The mayoral showdown in New York City shows that a more diverse Democratic Party may also be a more moderate one.
Timely and perceptive article. Since I first heard it as a slogan, I felt like white progressives were mostly likely the people pushing it. And it's very reactionary. Because the real demand should be more capable police who know the communities they work in and who don't go around harassing and shooting people in those communities. The worst type of racism are politicians who accept gun fights, gang wars and murder in the communities that are most plagued by them. Malign neglect, top-down.
Recently I read an essay on the CSPI website about the cultural roots of populism:
It explains a lot about what appeals to voters and what they value as essential. It also suggests why strongarm types like to invoke "common sense" and make with the expletives and epithets in the name of "telling it like it is."
The biggest benefit of reading the CSPI piece was getting past the ALL CAPS megaphoning and bare-knuckle posturing of populists, and understanding the motivations of people drawn to them. Are some of those drawn to populists the ones Hillary dismissed as deplorables and belong to The Order of the 17th Letter? Definitely. Do some of them have the same moderate and pragmatic streak that Zaid observes in NYC's minority voters and the national Democratic Party? I think so.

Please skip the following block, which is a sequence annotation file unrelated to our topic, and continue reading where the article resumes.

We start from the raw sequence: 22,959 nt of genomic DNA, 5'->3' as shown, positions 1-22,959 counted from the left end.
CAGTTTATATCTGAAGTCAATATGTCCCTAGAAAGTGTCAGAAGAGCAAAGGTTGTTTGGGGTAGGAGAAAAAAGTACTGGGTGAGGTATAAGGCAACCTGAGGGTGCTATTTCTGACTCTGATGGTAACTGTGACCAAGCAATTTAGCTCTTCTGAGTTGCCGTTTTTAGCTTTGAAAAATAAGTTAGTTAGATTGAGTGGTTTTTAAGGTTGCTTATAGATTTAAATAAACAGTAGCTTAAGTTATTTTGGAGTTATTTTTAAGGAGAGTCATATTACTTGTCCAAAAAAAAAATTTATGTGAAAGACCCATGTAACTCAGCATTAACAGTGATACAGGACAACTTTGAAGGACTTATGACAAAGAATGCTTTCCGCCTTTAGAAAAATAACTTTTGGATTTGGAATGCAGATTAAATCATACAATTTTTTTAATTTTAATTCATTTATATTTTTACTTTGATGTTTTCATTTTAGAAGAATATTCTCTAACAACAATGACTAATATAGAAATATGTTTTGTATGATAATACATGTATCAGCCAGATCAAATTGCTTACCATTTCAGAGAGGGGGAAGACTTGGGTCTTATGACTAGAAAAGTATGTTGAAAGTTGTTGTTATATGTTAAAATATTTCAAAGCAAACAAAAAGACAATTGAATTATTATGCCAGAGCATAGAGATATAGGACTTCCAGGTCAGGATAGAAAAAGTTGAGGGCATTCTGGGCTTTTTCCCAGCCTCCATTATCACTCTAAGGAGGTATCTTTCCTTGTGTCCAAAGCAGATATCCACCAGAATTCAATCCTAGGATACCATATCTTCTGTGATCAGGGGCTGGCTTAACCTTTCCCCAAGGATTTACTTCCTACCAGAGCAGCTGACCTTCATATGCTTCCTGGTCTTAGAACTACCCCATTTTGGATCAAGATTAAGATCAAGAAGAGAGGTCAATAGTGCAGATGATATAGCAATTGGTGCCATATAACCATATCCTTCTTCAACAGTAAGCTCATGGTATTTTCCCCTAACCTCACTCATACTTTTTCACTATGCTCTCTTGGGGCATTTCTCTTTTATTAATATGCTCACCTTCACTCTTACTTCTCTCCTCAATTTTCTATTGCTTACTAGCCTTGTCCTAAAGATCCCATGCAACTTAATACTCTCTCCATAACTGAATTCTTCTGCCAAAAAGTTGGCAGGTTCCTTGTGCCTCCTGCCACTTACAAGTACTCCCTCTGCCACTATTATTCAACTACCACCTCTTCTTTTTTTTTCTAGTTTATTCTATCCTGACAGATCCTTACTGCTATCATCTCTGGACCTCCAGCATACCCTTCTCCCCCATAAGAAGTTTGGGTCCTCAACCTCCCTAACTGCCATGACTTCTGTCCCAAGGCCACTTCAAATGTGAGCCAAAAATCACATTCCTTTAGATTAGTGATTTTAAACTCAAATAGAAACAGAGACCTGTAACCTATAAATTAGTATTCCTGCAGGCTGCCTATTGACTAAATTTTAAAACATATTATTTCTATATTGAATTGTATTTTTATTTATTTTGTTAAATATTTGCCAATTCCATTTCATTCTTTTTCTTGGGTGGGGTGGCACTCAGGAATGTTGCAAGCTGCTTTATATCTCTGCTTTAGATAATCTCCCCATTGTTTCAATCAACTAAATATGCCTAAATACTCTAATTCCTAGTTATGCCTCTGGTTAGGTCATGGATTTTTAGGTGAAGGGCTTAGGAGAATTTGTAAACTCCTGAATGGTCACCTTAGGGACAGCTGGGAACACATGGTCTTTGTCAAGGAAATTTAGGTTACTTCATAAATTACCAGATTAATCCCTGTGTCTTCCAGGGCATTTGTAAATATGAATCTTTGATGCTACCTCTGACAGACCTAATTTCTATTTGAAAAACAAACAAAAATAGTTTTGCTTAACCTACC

I'm speaking as a JFK Democrat, as my conservative friends call me. I see an opportunity to re-connect with people who who aren't among The Woke but still acknowledge incidents of inequality and disparity. They don't want coastal Establishment elites shoving everything down their throat, but they're open to having a small taste if they get to help in the kitchen. Specifically regarding crime, my guess is that moderate pragmatists don't want to defund the police but at the same time don't want a modern-day Stasi.
I'd go so far as to say these folks also want equality of opportunity without crippling student debt, border enforcement without cages, and reliable public services without complete privatization. That's why I think a great approach would be to reconcile the originalist intent of promoting the general welfare with the progressive goal of serving the common good. It seems attainable. It just takes the right person to get there, regardless of party.
I think it should have been worth mentioning Maya Wiley in an article about the current mayoral race. She snagged some big endorsements in the last week and the progressive left has begun to coalesce around her since Dianne Morales’ campaign imploded, bumping her up past Yang in the latest Pix11 poll. As a progressive leftists that would have voted for Dianne had she not turned out to be all talk and no walk, I’m praying Wiley or Yang can beat out Eric Adams - an egomaniac who may not live in NYC, who believes god has ordained him to be the next mayor of NYC, and who regularly refers to himself in the third person. We need someone who will hold the NYPD accountable when they assault or abuse New Yorkers, lie in court, or falsify records and evidence, which they do frequently and see no repercussions for.